10.33 The Children Act provides a comprehensive legal framework which enables local authorities to continue to provide for the care of young persons who have been in care. It is the Government’s view that young people should leave care only when they have been adequately prepared and are ready to do so. They should not be obliged to leave care simply because they reached their sixteenth or seventeenth birthday. Every child leaving care is an individual with different needs and problems. Some will have been looked after for only a short period while others may have been in care all their lives. Some will return to a stable home environment, for others such a step will not be possible or practicable. Aftercare support has to be tailored to the needs of the individual child. Whilst considerable progress has been made by social services departments and other agencies in developing services for care leavers, the Government accepts that there is still scope for improvement. The Government is committed to assisting local authorities in their continuing efforts to improve the quality of support they give to care leavers.

    The Protection of Children Act 1999

    10.34 This Act provides a significantly increased level of protection for children. It places the Department of Health Consultancy Index on a statutory footing and extends its scope to the Health Service for the first time. The Index provides a means by which local authorities and private and voluntary organizations can check the suitability of those they propose to employ in a child care post.

    10.35 The Act also establishes a list (the DH List) of persons considered by the Secretary of State to be unsuitable to work with children and requires regulated childcare organizations to refer names to the list in prescribed circumstances. These organizations are required to check the DH List before appointing anyone to a post involving contact with children and not to appoint a person if he or she is on that list or on a similar list maintained by the Department for Education and Employment. In addition, the Act:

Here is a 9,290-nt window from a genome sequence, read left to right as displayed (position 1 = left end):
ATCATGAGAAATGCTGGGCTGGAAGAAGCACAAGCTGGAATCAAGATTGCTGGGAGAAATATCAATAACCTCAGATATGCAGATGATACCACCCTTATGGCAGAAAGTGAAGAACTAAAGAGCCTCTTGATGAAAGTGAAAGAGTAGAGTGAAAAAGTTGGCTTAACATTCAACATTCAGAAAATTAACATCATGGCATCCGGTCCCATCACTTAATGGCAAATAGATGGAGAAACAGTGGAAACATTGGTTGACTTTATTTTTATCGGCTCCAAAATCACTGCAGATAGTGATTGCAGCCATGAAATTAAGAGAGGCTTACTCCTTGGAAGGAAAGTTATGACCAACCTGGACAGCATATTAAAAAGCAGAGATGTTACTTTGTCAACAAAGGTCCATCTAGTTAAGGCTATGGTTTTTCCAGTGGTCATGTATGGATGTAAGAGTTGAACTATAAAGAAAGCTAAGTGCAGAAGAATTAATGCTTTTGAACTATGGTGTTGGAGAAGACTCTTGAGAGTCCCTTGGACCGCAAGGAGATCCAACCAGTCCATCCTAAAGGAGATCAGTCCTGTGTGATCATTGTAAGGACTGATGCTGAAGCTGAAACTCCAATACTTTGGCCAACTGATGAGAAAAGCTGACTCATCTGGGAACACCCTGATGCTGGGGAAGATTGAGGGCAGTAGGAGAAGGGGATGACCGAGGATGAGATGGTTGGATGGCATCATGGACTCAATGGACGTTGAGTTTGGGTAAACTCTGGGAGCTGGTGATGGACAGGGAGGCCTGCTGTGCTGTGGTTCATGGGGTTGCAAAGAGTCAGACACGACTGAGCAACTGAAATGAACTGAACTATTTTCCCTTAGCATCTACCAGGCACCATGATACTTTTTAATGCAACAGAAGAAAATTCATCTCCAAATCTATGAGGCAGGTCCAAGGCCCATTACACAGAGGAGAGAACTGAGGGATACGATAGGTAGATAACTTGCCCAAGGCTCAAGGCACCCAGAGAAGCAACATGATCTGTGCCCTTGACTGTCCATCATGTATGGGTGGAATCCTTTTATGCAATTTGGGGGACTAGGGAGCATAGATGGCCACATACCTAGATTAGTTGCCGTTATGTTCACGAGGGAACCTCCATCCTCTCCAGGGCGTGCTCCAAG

− permits access to the DH List to other child care organizations (e.g. Scouts, Guides, youth and sports clubs etc.) and encourages them to refer names to the list;

    − ensures that any person who is banned from working in a child care position is also banned from working in the education service, and vice versa;

    − introduces, for the first time, an independent appeal process into the scheme for persons included on the DH List or the DfEE list; and

    − amends Part V of the Police Act 1997 to allow the Criminal Records Bureau to act as a central access point to criminal records information and the DH and DfEE Lists in respect of those applying to work with children.

    Other reports